Ratings to prepare for medical tourism bid
Nov. 1 - The National
Doctors and hospitals are to be given performance ratings as part of plans to make the United Arab Emirates a destination for medical tourists. The Ministry of Health announced the ratings system will be based on stars similar to those awarded to hotels, enabling people to see which professionals or clinics rate highest or provide the best treatment for particular procedures or operations. The results will be displayed online.

Star Hospitals Launches Sophisticated Medical Tourism Web Site
Oct. 31 - International Business Times
Star Hospitals (www.starhospitals.net), a North American medical tourism service, is helping millions worldwide gain access to high quality, timely, and affordable medical treatment overseas with the launch of its new Web site: www.starhospitals.net.

Get well soon - Love, C.R.
Oct. 31 - The Tico Times
Chuck Neudorf, from the U.S. city of Seattle, is combining his vacation to Costa Rica with a root canal. Although he is insured in the United States, he has exhausted his dental benefits for the year.

India becoming medical tourism hub
Oct. 29 - Treatment Abroad
India's medical tourism market is growing quickly thanks to its low treatment costs and large number of competing private companies, reports reveal.

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My Medical Tourism Experience


If you would like to share your medical tourism experience with our readers, please contact the Editor at editor@yourmedicaltravel.com.

Lavanya / Canada
Ovarian cyst
Traveled to India for surgery

After being diagnosed with an ovarian cyst, Lavanya was told it would take approximately four to six months before she could have surgery to repair it - the result of long wait times for surgery under the Canadian health care system. Lavanya did some research and learned that she could undergo the procedure with a highly reputable surgeon almost immediately in India.

Lavanya and her husband traveled to India, where her procedure cost only $1,500. She recovered comfortably and was given a clean bill of health upon return to Canada.

For information on medical travel to India, visit www.starhospitals.net.

International Hospital Makes Treatment Costs Available to Public

Bumrungrad International Offers Free Online Access to Actual Costs of 45 Procedures

BANGKOK - Bumrungrad International, Southeast Asia's largest private hospital and one of the world's top medical travel destinations, has launched a unique online service to allow prospective patients to anticipate the costs of treatment. Called REALCOST, the service shows what Bumrungrad patients actually paid for more than 40 medical procedures at the hospital. REALCOST is on the hospital's website at www.bumrungrad.com/realcost.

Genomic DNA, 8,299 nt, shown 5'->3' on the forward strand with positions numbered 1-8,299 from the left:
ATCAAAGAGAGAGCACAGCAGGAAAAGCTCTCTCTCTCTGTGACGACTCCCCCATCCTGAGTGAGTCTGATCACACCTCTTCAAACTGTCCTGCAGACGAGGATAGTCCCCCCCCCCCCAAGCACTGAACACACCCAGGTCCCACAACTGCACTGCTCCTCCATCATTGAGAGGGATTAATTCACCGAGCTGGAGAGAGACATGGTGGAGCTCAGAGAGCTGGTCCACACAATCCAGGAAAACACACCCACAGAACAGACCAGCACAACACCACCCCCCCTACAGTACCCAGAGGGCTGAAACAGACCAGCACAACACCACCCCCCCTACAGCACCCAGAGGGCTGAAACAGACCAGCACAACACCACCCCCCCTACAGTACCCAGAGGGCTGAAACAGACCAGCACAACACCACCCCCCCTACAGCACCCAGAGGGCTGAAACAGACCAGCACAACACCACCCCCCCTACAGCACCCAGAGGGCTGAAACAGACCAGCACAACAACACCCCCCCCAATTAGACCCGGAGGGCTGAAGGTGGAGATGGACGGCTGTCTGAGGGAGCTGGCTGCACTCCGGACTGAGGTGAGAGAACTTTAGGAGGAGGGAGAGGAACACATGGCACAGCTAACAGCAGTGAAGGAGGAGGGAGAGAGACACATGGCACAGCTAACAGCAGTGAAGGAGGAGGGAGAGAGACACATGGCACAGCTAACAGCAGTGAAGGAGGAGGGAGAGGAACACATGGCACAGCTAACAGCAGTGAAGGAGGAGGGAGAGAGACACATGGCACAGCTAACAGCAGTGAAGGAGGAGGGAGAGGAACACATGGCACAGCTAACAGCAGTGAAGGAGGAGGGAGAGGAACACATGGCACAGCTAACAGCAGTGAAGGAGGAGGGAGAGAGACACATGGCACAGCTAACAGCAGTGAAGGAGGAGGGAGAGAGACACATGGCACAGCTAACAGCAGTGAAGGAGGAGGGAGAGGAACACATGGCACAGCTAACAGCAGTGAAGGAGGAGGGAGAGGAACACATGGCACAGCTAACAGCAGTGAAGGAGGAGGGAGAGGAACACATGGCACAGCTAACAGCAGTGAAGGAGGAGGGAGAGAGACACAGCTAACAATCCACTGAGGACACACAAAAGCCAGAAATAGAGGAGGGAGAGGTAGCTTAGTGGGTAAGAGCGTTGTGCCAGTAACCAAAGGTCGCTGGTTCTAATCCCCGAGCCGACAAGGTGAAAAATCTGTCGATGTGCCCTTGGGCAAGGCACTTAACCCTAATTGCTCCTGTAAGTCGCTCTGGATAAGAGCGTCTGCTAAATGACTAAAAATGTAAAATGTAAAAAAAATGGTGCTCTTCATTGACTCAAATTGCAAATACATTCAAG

Until now, finding out what a medical procedure will cost has been difficult. Most    hospitals don't provide such information, and only a few do so online. Others give estimates that exclude significant items, such as doctors' fees, which patients must pay when leaving the hospital. Inquirers often have no way of knowing if the hospital's response is an 'average' or 'lowest possible' cost.

"It's difficult for both hospitals and patients," acknowledged Bumrungrad CEO Mack Banner. "You really can't make a good estimate until the doctor sees the patient and knows what treatment will be required. But patients want to get at least an approximate idea in advance to help them select a hospital and plan for the costs. We wanted to be transparent and helpful in this regard, and we think the way to do that is simply to show what our patients actually paid."

Created by an in-house team of developers and available free to the public on Bumrungrad's website (www.bumrungrad.com), REALCOST lists 45 procedures - surgeries such as appendectomy, heart bypass, hysterectomy, and knee replacement; and diagnostic procedures such as capsule endoscopy and colonoscopy. For each procedure, REALCOST shows information about the total bill patients paid upon leaving the hospital, including doctor fees, medication and supplies, and room costs for inpatient procedures. Inquiry results show three figures: a "low cost," which means only 1-in-4 patients paid less; a "median," which means half paid more, half less; and a "high cost," which was exceeded by only 1-in-4 patients who had the procedure.